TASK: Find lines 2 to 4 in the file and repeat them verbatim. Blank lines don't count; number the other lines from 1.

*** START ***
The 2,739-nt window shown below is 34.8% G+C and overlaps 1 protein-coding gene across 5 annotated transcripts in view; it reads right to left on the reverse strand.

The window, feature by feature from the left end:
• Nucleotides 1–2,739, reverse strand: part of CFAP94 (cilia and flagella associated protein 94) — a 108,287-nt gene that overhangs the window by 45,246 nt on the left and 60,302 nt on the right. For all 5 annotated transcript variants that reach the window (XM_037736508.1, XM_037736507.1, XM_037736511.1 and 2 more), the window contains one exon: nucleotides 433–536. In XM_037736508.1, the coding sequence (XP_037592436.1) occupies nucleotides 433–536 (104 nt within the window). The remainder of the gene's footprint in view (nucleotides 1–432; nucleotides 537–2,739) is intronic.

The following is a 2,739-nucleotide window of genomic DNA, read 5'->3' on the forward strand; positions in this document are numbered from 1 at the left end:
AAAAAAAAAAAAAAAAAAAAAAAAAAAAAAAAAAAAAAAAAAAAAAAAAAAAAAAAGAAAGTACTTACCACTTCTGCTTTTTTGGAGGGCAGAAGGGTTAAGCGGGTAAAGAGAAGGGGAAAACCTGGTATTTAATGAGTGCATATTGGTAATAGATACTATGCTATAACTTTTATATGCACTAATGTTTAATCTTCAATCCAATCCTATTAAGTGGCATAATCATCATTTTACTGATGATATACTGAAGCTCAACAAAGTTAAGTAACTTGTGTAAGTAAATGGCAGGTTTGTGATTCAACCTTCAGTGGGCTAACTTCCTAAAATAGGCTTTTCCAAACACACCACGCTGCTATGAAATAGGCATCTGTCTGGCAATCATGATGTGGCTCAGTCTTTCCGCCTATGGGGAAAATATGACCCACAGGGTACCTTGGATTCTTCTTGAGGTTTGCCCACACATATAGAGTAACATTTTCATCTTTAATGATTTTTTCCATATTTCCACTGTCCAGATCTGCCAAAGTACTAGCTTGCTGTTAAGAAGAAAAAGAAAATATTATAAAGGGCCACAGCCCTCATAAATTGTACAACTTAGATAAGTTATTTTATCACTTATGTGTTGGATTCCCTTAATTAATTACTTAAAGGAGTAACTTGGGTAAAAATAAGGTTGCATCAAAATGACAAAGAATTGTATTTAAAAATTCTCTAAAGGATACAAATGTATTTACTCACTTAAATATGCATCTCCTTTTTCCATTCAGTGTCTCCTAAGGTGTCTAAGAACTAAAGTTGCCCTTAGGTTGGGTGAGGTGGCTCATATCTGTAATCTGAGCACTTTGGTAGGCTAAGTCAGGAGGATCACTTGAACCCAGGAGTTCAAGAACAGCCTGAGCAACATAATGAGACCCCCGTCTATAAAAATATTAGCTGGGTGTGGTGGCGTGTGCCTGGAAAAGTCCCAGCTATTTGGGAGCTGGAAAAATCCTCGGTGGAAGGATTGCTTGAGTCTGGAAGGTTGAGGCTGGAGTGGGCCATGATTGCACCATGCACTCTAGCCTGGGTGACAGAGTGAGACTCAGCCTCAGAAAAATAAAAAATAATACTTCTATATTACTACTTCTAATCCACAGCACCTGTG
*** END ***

The window, feature by feature from the left end:
• Nucleotides 1–2,739, reverse strand: part of CFAP94 (cilia and flagella associated protein 94) — a 108,287-nt gene that overhangs the window by 45,246 nt on the left and 60,302 nt on the right. For all 5 annotated transcript variants that reach the window (XM_037736508.1, XM_037736507.1, XM_037736511.1 and 2 more), the window contains one exon: nucleotides 433–536. In XM_037736508.1, the coding sequence (XP_037592436.1) occupies nucleotides 433–536 (104 nt within the window). The remainder of the gene's footprint in view (nucleotides 1–432; nucleotides 537–2,739) is intronic.

The following is a 2,739-nucleotide window of genomic DNA, read 5'->3' on the forward strand; positions in this document are numbered from 1 at the left end: